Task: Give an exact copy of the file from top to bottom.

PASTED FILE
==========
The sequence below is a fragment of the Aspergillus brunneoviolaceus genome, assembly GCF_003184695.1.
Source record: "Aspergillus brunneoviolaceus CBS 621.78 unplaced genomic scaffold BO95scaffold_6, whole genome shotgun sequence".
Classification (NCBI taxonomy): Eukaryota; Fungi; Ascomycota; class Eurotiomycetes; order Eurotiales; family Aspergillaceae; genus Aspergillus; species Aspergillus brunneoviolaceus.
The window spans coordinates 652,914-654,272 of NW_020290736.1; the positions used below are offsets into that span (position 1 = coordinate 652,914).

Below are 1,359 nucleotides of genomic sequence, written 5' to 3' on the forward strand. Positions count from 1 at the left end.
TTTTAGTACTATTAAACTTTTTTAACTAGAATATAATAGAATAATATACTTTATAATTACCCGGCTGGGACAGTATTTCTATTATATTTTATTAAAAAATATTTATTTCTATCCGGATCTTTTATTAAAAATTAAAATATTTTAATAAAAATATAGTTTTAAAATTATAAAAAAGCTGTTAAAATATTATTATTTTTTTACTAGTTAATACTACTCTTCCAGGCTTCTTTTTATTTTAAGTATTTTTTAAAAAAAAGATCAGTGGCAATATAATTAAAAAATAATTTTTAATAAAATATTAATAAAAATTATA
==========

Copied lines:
The sequence below is a fragment of the Aspergillus brunneoviolaceus genome, assembly GCF_003184695.1.
Source record: "Aspergillus brunneoviolaceus CBS 621.78 unplaced genomic scaffold BO95scaffold_6, whole genome shotgun sequence".
Classification (NCBI taxonomy): Eukaryota; Fungi; Ascomycota; class Eurotiomycetes; order Eurotiales; family Aspergillaceae; genus Aspergillus; species Aspergillus brunneoviolaceus.
The window spans coordinates 652,914-654,272 of NW_020290736.1; the positions used below are offsets into that span (position 1 = coordinate 652,914).

Below are 1,359 nucleotides of genomic sequence, written 5' to 3' on the forward strand. Positions count from 1 at the left end.
TTTTAGTACTATTAAACTTTTTTAACTAGAATATAATAGAATAATATACTTTATAATTACCCGGCTGGGACAGTATTTCTATTATATTTTATTAAAAAATATTTATTTCTATCCGGATCTTTTATTAAAAATTAAAATATTTTAATAAAAATATAGTTTTAAAATTATAAAAAAGCTGTTAAAATATTATTATTTTTTTACTAGTTAATACTACTCTTCCAGGCTTCTTTTTATTTTAAGTATTTTTTAAAAAAAAGATCAGTGGCAATATAATTAAAAAATAATTTTTAATAAAATATTAATAAAAATTATA